On April 11, 1904 Hudson Trust Company, hereinafter called the trustee, and Leonor F. Loree, hereinafter called the settlor, entered into an agreement under the terms of which the trustee was to collect the sum of $500,000, invest the same from time to time, pay the income thereon to the settlor in his lifetime and thereafter to certain named persons of whom three still survive, namely his children, James T. Loree, Robert F. Loree and Louis L. Collins. The settlor died on September 6, 1940. The trustee is to continue the payment of income to said children or their issue until the death of the last survivor of the three, when the principal will be distributed among the issue of the settlor in the manner set forth in the agreement. If at that time any of the issue is under 21 years of age, the trustee is to pay the income only of his share until he reaches the age of 21 years. The agreement makes no provision for the resignation of the trustee. A supplement to the agreement, dated the same date, contains this provision for the compensation of the trustee:
"The party of the second part as such trustee shall be entitled to charge and receive in full for all services rendered by it in the execution of the trusts assumed by it under said deed of trust two per centum of any and all sums collected and received by it as such trustee, to be paid out of such collections from time to time as the same are received."
The trust res consisting of securities and cash was received by the trustee in October 1904.
During his lifetime the settlor consulted frequently with the trustee regarding the investment of the fund and informal accountings were made to him by the trustee from time to time. The trustee's account has never been allowed in any formal proceeding, nor has there ever been any criticism of the administration of the trust except in recent years and then only with respect to the purchase of certain bonds and certificates of the United States of America.
The basic question presented is whether plaintiff may receive compensation at a greater rate than that provided in the agreement, and if not, whether it may resign and be discharged from further obligations under the agreement.
It is clearly the feeling of all interested persons that if the trustee were allowed to resign it would be difficult, if not impossible, to get a suitable substituted trustee to serve for the compensation stipulated in the agreement. The only evidence with respect to a proper rate of compensation was that it should be five per centum on the income collected. It is to be noted that N.J.S. 3 A:10-2 provides that the fiduciaries therein mentioned may retain five per centum on all income that comes into their hands without allowance by the court.
The rule is well settled that when a trust agreement fixes the trustee's compensation it will be binding upon the parties and the beneficiaries and will control the action of the court. Commercial Trust Company v. Spiegelberg , 117 N.J. Eq. 171 (Ch. 1934), affirmed Commercial Trust Co. v. Mason , 119 N.J. Eq. 376 (E. & A. 1936); In re Rothenberg , 136 N.J. Eq. 530 (Ch. 1945). In the latter case it was pointed out that the court may award adequate compensation to a substituted trustee notwithstanding the agreement of the original trustee. The trustee cites In re Battin , 89 N.J. Eq. 144 (Ch. 1916), as authority for the proposition that the court may in certain circumstances increase the agreed rate of compensation. In that case there were three trustees and the trust deed provided that the court should appoint a successor for any one dying, refusing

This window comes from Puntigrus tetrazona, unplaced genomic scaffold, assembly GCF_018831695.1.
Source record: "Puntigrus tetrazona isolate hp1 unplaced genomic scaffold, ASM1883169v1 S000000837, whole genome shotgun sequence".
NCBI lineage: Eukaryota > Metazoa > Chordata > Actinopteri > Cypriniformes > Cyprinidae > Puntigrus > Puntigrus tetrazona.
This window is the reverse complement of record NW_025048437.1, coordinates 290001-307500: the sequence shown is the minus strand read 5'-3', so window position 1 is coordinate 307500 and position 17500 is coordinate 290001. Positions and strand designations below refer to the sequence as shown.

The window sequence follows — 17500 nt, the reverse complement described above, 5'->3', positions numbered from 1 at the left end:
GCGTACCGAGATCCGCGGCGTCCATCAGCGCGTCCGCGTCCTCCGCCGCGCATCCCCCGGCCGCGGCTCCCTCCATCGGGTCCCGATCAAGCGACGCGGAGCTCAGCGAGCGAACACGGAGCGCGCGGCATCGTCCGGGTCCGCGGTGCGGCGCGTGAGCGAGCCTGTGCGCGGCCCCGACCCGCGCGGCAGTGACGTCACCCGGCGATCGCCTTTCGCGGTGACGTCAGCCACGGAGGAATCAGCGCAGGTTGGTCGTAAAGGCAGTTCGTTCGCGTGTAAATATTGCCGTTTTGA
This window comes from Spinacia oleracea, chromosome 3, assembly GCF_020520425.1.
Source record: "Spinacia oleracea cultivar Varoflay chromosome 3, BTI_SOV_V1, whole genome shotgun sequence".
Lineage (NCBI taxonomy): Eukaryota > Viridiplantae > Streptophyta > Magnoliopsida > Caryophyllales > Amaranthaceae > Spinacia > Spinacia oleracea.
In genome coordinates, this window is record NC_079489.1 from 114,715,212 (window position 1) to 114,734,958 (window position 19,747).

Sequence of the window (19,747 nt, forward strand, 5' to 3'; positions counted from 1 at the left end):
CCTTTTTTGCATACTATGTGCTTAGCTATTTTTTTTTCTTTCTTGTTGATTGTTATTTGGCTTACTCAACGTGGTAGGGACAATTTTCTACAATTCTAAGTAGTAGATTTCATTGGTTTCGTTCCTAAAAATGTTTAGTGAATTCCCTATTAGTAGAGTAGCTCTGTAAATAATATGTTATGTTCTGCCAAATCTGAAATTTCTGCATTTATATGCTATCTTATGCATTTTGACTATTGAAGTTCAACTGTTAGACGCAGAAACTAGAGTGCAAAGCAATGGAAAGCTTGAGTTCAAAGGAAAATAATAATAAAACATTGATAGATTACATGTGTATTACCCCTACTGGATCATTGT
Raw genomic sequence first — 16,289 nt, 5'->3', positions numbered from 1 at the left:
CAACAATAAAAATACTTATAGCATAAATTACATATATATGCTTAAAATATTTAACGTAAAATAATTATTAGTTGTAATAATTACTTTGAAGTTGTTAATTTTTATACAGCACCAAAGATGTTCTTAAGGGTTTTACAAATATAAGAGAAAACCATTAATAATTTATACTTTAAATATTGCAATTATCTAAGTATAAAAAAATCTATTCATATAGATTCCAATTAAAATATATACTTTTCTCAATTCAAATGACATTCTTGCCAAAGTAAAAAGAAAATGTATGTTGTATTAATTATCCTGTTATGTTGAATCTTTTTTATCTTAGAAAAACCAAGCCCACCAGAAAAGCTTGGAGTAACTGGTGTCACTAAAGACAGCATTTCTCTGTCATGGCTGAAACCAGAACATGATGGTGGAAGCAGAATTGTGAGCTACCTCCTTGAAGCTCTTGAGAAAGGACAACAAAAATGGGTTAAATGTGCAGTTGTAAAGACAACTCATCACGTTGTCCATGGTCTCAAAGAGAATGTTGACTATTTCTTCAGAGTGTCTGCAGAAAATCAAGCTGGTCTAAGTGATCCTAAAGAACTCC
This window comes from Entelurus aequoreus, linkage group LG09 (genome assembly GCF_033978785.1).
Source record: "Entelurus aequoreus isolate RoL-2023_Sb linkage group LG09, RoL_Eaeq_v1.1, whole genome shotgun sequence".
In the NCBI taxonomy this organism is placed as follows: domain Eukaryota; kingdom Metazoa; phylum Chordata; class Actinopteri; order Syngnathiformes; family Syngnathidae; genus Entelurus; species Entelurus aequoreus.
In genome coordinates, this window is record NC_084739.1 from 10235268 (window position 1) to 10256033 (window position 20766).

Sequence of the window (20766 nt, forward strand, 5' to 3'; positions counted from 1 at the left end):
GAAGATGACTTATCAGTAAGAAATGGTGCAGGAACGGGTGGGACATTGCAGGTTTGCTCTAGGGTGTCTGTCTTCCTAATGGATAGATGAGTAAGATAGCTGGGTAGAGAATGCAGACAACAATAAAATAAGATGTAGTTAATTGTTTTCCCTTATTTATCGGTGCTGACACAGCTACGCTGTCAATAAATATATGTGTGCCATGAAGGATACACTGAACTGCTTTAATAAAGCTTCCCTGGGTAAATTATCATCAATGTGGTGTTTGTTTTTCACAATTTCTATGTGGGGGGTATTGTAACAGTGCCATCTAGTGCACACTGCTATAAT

to serve or becoming unable to discharge his duty. Upon the death of one of the trustees, a petition was filed requesting the court to appoint a trust company as sole trustee. The two surviving trustees expressed a desire to resign and in the course of the proceeding all parties in interest agreed to the appointment of a trust company as sole trustee. The court permitted the resignation of the trustees and appointed a trust company as sole trustee. It asserted its clear power to appoint a trustee where there is none and stated that where it appoints a trustee it may, if it be necessary in order to secure a proper one, award compensation that will be fairly adequate regardless of the provisions for compensation in the deed. It is to be observed that in this, as in the Rothenberg case, there was no award of greater compensation to the original trustee. There was merely a recognition that it might be necessary to pay greater compensation than that fixed in the trust agreement to a substituted trustee.
The trustee quotes the following language from the opinion of the court in the case of In re Fidelity Union Title & Mortgage Guaranty Co. , 136 N.J. Eq. 294, at 301 (Ch. 1945):
"As to trusts inter vivos , this court by virtue of its inherent powers in the field of trusts can relieve a trustee from serving for an inadequate compensation by increasing the compensation ...